As some have said, this novel by Grady Hendrix feels like a cross between Steel Magnolias and Dracula (or more like Salem’s Lot, in my opinion). As a Southerner myself, this tale of a middle-aged book club member who crosses paths with a vampire in Charleston, South Carolina, reads authentically, with humor, suspense and charm. Hendrix’s consistency in turning everyday life into spooky and witty social commentary validates his appeal as one of the genre’s most engaging storytellers.
Bird Box by Josh Malerman (unknown creatures)
The true horror of Josh Malerman’s post-apocalyptic novel, Bird Box, is not the monster that is seen but the one no one wants to see. The story follows Malorie and two small children as they journey through a frightening world where the mere sight of dangerous entities (alien, demonic?) causes madness, uncontrollable violence, and self-destruction. Malerman’s most suspenseful and popular novel delivers palatable horror that will last long past its 272 pages.
The Reyes Incident by Briana Morgan (killer mermaids)
In the realm of legend, the mermaid has always been depicted as a creature of dubious nature – mysterious, seductive, and potentially malicious (not at all like innocent, clam shell-clad Ariel). In The Reyes Incident, a police investigation of a deadly incident in a flooded, underground bunker brings a town’s urban legend to horrifying light. Morgan’s tale of found footage and the watery terror it reveals is fast-paced, suspenseful, and disturbing.
Bishop by Candace Nola (Wendigo)
I’ve always been a sucker for horror tales that take place in wilderness settings (American mountains and bayous, the Canadian Rockies, the Australian Outback, etc.). Bishop is set in the rugged terrain of Alaska and Candace Nola uses this to great atmospheric advantage throughout the story. Combine the frantic search for a missing mother and her daughter in an isolated and treacherous region and ancient predatory horrors, and you have a very exciting and engaging read. Jack London + Laird Barron + Stephen Graham Jones = Candace Nola’s Bishop.
ALIENS: Vasquez by V. Castro (Aliens/Xenomorphs)
Horror fans have had a love/loathe relationship with the iconic Xenomorph of the Alien franchise for over four decades now. Latinx author V. Castro’s new novel, ALIENS: Vasquez, brings them back, full-force, in that distant place where no one can hear you scream (except maybe yourself … just before telescopic jaws rip your throat out). The most refreshing aspect of the book, however, is its focus, not on customary heroine Ripley, but on Colonial Marine Jenette Vasquez from the 1986 film sequel. As insightful as it is exciting, Castro’s tale follows Vasquez’s journey from tragic orphan to seasoned and formidable woman warrior in an alien world of rampant machismo and interstellar chaos.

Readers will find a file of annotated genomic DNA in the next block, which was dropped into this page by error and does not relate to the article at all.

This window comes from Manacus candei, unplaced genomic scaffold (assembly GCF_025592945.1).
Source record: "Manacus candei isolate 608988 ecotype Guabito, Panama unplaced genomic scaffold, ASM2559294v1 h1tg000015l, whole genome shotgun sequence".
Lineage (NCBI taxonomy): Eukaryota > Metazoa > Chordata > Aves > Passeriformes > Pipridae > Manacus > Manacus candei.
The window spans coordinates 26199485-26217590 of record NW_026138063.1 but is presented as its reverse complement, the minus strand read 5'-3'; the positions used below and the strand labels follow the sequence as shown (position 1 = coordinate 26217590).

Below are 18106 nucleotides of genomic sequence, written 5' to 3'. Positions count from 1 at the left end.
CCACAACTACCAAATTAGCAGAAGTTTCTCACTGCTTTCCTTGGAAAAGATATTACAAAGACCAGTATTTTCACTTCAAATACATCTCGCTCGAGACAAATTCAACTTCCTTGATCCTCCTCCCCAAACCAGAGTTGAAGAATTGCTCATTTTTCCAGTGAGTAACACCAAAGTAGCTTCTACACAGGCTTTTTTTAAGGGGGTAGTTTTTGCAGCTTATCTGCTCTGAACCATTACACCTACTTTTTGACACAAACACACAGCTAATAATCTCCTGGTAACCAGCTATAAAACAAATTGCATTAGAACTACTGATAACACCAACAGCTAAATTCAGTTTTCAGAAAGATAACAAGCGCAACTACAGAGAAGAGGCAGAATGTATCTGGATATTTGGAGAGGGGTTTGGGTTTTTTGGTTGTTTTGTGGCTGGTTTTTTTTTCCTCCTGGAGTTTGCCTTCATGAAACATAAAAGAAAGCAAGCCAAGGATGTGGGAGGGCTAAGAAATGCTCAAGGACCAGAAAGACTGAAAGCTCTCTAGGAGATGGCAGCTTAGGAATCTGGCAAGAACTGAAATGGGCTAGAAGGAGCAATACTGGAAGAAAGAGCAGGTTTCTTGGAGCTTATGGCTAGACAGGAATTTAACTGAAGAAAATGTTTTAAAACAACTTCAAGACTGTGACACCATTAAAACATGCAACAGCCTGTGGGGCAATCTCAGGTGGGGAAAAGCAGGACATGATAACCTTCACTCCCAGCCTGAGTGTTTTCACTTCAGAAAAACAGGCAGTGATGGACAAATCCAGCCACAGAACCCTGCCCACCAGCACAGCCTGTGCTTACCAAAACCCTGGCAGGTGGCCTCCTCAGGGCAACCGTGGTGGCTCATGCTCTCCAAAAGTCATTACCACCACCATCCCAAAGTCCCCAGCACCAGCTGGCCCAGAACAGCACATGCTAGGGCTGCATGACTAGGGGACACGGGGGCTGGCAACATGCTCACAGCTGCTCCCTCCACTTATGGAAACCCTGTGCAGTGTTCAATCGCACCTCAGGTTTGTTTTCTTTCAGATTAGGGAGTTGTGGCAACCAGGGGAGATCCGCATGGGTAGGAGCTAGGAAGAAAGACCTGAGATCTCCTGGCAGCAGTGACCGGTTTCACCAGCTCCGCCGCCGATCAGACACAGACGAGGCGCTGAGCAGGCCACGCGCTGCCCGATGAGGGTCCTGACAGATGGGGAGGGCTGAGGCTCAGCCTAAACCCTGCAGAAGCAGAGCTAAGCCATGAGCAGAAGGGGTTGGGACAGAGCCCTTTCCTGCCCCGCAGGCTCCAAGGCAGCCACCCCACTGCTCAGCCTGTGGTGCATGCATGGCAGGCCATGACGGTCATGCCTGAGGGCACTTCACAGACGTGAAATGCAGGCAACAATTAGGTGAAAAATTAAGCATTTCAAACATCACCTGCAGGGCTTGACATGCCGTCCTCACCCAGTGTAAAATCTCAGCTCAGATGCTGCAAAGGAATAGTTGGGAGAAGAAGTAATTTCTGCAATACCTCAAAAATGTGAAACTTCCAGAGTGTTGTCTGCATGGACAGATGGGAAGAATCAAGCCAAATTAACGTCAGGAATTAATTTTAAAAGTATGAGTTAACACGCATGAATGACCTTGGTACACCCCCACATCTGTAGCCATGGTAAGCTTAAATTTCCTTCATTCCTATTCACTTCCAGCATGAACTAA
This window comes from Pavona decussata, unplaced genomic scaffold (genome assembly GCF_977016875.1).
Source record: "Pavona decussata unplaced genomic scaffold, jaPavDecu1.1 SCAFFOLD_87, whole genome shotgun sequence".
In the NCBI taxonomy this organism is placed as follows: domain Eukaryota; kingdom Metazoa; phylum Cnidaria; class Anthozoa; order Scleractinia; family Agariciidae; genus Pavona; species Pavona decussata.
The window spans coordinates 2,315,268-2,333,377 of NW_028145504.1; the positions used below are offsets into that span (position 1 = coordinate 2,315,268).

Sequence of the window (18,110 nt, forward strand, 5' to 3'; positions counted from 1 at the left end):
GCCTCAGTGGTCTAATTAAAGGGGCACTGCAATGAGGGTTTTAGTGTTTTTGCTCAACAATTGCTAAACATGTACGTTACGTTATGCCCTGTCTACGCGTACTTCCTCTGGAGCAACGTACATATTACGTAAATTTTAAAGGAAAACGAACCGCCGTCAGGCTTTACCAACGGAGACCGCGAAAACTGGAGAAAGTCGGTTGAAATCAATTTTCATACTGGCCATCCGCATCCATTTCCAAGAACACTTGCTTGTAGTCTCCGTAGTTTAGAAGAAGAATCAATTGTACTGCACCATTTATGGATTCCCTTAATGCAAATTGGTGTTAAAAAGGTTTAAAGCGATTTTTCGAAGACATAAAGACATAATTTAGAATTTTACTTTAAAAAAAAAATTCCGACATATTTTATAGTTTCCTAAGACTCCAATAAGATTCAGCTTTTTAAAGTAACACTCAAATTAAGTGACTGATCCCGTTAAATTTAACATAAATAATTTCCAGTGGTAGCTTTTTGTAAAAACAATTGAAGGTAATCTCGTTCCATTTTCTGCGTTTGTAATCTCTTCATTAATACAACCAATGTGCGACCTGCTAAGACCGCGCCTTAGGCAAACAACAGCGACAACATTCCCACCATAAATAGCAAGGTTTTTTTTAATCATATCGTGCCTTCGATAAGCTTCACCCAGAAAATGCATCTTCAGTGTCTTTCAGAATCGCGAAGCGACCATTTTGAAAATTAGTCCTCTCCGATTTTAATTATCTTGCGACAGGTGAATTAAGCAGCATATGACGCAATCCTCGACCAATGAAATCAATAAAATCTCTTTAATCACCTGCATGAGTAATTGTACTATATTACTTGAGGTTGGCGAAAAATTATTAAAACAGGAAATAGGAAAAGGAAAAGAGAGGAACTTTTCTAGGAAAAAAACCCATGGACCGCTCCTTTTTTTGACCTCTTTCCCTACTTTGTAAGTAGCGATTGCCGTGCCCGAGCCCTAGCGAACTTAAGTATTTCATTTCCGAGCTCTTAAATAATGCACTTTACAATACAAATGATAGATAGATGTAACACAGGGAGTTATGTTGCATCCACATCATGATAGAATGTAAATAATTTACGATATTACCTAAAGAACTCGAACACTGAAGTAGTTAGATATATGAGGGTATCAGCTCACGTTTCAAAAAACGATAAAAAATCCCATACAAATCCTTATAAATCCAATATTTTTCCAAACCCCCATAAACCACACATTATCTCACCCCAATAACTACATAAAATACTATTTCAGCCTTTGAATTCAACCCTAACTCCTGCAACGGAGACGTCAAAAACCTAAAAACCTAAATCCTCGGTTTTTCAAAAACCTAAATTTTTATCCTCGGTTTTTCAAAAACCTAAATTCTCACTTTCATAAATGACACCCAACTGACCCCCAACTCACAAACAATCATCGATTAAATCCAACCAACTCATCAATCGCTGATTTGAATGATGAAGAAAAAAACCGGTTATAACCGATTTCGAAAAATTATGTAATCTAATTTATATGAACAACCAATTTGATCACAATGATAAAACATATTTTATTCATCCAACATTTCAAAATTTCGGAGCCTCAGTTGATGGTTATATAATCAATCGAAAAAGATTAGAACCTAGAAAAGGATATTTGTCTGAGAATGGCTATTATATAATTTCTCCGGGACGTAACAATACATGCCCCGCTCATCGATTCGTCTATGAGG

When you’re finished with those ten, here are a few more tried and true terror tomes to satisfy your Halloween craving for beasties and boogeymen…
Frankenstein or The Modern Prometheus by Mary Wollstonecraft Shelley
I Am Legend by Richard Matheson
Clickers by J.F. Gonzalez
Return of the Mothman by Michael Knost
The Wolf’s Hour by Robert R. McCammon
Earthworm Gods by Brian Keene
The Hellbound Heart by Clive Barker
Strange Case of Doctor Jekyll & Mister Hyde by Robert Louis Stevenson
Creature by Hunter Shea
Dracula by Bram Stoker
Savage Species by Jonathan Janz
The Mist by Stephen King
Who Goes There? by John W. Campbell
NOS4A2 by Joe Hill
Breeding Ground by Sarah Pinborough
At the Mountains of Madness by H.P. Lovecraft
Slither by Edward Lee
Born and bred in Tennessee, Ronald Kelly is the Splatter Punk Award-winning author of Southern-fried horror fiction with fifteen novels, twelve short story collections, and a Grammy-nominated audio collection to his credit. Influenced by such writers as Stephen King, Richard Matheson, Joe R. Lansdale and Manly Wade Wellman, Kelly sets his tales of rural darkness in the hills and hollows of his native state. He lives in a backwoods hollow in Brush Creek, Tennessee, with his wife, Joyce, and their young’uns. You can visit him online at ronaldkelly.com.
In SOUTHERN FRIED AND HORRIFIED (September 6, 2022; Stygian Sky Media), Splatter Punk Award-winning author Ronald Kelly expounds on a lifetime shaped by his love of horror and the macabre, as well as a thirty-six-year career as a Southern storyteller. His early influences, the long road to publication, success as a Zebra Horror author, the devastating collapse of mass-market publishing in the mid-1990s, and his ten-year hiatus from writing and horror… it is all here, between two covers, as well as his triumphant return to the genre and a fresh, new resurgence of his creativity and popularity. Sprinkled generously throughout are essays, writing advice, and lists of Kelly’s favorite books and movies, as well as his most cherished heroes, villains, and creatures from the RK mythos.